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Shining a New Light on Cancer

December 10, 2015

Shining a New Light on Cancer

The Lack of Specificity

It is hard to treat something you cannot see. Early-stage cancer is a perfect example. Cell-to-cell interaction is at the very foundation of human biology. It is responsible for cell growth, motility, the development of our immune system, and yes, even such deadly diseases as cancer. In many respects, it is the most fundamental determinant of life—and death. 1 This year alone in the U.S, some 1.6 million men and women will be diagnosed with cancer. More than a third of them will die from the disease. 2

The trouble is cell-to-cell interactions are nearly impossible to visualize for any length of time or over any spatial distance throughout living organisms. Even the most sensitive medical imaging systems have trouble seeing cell-to-cell interactions. The density and natural fluorescence of living tissue pose two major problems. So does a phenomenon called photobleaching, which is a photochemical alteration of a dye or a fluorophore molecule that permanently disables its ability to fluoresce. 3

The result is a huge void in cellular medicine. For all practical purposes, researchers and clinicians are unable to study live cell-to-cell activity beyond what they can see through a microscope. Even then, the view is short lived, since the lifespan of extracted living cells is measured in hours. That leaves various chemotherapy and radiation treatments unable to specifically target diseased cancer cells. Instead, clinicians administer larger doses of these therapies, which are often toxic to surrounding tissue. Coping with the myriad side effects, patients and clinicians alike sometimes wonder if the cure is not worse than the disease itself. 4

Cancer Suicide Gene Therapy Can Now “See” Its Targets

The ultimate goal of cancer therapy is to eliminate diseased cells while leaving all healthy cells intact. In the past few years, one of the most promising new cancer strategies that aims to accomplish that is called cancer suicide gene therapy (CSGT). Like those therapies before it, CSGT has been limited by its ability to deliver therapeutic transgenes, which are foreign genes taken from one source and directly introduced into another, in this case cancer cells. 5 At least, that is, until now.

Scientists from several global research facilities, including PerkinElmer’s Life Sciences Research Center in Hopkinton, MA, recently announced the creation of a bioluminescent probe they call NCL, short for Nitroreductase Caged Lucifrerin. The probe is the first of its kind for use in non-invasive, real-time imaging of a family of related proteins used to develop antibiotics and in enzyme therapyGDEPT, which is the so-called suicide gene therapy of choice in treating cancer. 6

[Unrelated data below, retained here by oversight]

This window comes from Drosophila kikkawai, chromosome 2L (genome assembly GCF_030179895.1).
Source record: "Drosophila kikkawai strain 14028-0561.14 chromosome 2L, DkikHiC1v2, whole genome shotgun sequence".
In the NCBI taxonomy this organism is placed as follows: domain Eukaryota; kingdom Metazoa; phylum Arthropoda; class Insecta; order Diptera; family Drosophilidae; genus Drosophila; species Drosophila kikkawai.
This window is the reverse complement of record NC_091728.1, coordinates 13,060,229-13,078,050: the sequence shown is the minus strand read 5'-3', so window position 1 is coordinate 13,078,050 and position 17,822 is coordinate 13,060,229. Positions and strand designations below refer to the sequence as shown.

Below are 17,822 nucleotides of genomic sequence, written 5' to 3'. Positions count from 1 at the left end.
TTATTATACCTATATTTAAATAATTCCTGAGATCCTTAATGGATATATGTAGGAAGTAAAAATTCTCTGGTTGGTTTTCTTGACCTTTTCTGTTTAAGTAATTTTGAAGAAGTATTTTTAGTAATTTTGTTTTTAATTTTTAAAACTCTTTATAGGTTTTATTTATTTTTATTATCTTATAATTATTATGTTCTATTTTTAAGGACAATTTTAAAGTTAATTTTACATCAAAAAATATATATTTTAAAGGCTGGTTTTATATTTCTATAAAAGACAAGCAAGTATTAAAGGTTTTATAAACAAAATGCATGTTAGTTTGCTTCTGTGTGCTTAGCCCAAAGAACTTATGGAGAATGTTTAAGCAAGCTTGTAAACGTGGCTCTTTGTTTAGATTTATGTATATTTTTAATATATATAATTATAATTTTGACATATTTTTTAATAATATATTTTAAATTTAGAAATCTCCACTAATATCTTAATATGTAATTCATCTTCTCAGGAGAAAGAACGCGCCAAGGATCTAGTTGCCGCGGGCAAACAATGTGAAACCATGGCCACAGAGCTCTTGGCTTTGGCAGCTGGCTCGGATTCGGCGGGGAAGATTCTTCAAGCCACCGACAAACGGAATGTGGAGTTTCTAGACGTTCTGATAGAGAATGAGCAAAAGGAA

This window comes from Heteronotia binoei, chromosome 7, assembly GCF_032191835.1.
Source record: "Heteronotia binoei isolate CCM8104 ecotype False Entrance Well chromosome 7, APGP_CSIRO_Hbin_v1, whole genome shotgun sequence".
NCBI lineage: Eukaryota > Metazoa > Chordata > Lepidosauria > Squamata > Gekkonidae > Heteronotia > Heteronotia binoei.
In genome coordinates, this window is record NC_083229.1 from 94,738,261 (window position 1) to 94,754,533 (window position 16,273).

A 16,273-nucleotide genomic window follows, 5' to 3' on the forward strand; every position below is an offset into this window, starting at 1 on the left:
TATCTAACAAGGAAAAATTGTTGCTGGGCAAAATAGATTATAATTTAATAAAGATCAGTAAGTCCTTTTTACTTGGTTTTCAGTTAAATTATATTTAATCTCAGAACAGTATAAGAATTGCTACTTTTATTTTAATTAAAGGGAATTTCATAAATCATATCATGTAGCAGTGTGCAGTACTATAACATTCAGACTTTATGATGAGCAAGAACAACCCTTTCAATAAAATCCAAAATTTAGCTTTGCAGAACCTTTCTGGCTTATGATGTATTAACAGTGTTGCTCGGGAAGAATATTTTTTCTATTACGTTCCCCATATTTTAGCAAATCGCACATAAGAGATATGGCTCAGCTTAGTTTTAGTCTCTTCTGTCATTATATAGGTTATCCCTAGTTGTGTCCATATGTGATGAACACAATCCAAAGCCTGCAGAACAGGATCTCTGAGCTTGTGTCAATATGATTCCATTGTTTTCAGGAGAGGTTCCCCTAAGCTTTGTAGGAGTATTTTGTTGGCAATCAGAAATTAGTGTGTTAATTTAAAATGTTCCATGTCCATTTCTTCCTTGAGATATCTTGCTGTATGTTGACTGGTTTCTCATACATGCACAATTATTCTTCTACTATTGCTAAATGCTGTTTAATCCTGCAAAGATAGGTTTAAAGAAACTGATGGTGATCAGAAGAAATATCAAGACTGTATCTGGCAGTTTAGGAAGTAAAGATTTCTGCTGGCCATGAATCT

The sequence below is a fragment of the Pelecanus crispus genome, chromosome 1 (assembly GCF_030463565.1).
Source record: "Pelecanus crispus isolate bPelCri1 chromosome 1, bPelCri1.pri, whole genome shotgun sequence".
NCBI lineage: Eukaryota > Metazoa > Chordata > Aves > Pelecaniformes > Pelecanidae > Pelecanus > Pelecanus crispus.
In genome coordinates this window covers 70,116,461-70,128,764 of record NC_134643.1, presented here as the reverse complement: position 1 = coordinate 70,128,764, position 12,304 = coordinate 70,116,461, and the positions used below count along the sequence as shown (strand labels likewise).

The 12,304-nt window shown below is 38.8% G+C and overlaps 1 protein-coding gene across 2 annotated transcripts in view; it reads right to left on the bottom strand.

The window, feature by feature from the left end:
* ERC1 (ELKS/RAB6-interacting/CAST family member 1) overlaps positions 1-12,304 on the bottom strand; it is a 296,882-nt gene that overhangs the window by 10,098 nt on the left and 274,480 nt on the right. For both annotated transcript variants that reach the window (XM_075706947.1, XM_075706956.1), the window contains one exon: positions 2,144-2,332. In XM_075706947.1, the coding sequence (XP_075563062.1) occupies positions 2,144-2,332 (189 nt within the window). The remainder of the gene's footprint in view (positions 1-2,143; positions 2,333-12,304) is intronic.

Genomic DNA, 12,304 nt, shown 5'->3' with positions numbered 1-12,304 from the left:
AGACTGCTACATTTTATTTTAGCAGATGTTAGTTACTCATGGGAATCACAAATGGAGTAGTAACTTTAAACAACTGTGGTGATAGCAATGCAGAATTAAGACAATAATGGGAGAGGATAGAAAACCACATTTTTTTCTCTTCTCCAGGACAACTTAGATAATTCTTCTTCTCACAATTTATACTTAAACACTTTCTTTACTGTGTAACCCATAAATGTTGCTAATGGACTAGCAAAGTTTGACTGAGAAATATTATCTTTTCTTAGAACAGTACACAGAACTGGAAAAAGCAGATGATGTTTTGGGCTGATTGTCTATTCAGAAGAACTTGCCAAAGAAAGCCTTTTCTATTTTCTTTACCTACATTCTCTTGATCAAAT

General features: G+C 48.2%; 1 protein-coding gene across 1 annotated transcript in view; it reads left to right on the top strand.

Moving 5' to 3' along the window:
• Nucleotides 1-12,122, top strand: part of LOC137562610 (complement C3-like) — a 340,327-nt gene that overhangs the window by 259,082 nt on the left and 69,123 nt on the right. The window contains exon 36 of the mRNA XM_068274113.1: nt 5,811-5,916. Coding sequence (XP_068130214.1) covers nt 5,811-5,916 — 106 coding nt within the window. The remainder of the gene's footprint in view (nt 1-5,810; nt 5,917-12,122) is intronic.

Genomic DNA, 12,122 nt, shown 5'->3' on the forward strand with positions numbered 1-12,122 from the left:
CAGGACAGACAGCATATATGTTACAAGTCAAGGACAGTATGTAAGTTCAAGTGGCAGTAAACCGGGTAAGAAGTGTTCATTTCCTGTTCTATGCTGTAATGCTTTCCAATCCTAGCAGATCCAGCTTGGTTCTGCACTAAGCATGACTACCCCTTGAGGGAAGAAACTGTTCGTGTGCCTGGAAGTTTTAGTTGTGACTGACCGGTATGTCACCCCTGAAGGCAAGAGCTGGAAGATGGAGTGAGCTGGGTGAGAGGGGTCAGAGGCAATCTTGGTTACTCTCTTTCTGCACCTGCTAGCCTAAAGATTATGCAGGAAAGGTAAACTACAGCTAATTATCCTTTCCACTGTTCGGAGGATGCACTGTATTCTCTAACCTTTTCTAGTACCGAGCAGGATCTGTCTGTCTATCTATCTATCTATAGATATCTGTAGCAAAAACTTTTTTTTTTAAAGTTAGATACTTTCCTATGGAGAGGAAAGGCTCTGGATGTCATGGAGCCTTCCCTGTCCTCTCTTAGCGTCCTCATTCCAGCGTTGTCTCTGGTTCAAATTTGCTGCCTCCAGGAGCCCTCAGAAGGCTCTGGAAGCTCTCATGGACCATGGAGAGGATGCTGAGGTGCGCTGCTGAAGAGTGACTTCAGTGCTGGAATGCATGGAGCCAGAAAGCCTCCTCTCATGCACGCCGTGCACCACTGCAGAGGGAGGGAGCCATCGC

Based on fluorescent CytoCy5S, NCL has been used successfully to image live bacteria and mammal cells, as well as in preclinical models of cancer and bacterial infection, says Kevin P. Francis, Vice President, Biology Solutions for PerkinElmer and one of the principal researchers on the project. In addition to providing some of the cell lines used by the scientists over the course of their research, Francis says that both PerkinElmer IVIS® Spectrum and IVIS®-100 imaging systems were used extensively over the course of the research project to measure the amount of bioluminescent imaging signal production in cell cultures, bacteria, and in mice. 7

A Potential Game Changer

“The results of our research demonstrate that the new NCL probe can be effectively used for non-invasive, real-time imaging in vitro, in live bacteria and mammalian cells, as well as in preclinical models of cancer and certain bacterial infections,” Francis says. “We believe this innovative reagent will significantly simplify the screening process and accelerate the development of new cancer therapies based on enzymes and other fields where protein expression is important.”


  1. Ronald N. Germain, Ellen A. Robey, and Michael D. Cahalan, “A Decade of Imaging Cellular Motility and Interaction Dynamics in the Immune System,” Science, 29 June 2012: 336 (6089), 1676-1681.
  2. Frontiers in Suicide Gene Therapy of Cancer, U.S. National Library of Medicine, National Institutes of Health.
  3. A “Caged” Luciferin for Imaging Cell–Cell Contacts, Journal of the American Chemical Society, 2015, 137 (27), pp 8656–8659. Published online June 2015.
  4. Chemotherapy: When the Cure Seems Worse than the Disease, The Washington Diplomat, Published online February 2015. See also, Is dying from cancer treatment worse than dying from cancer?, Caring.com; Fraught With Risks and Side-Effects, Cancer Tutor.com.
  5. Frontiers in Suicide Gene Therapy of Cancer, U.S. National Library of Medicine, National Institutes of Health.
  6. Strategies for Enzyme/Prodrug Cancer Therapy, Clinical Cancer Research, November 2001 7; 3314.
  7. Development of a Bioluminescent Nitroreductase Probe for Preclinical Imaging, U.S. National Library of Medicine, National Institutes of Health.

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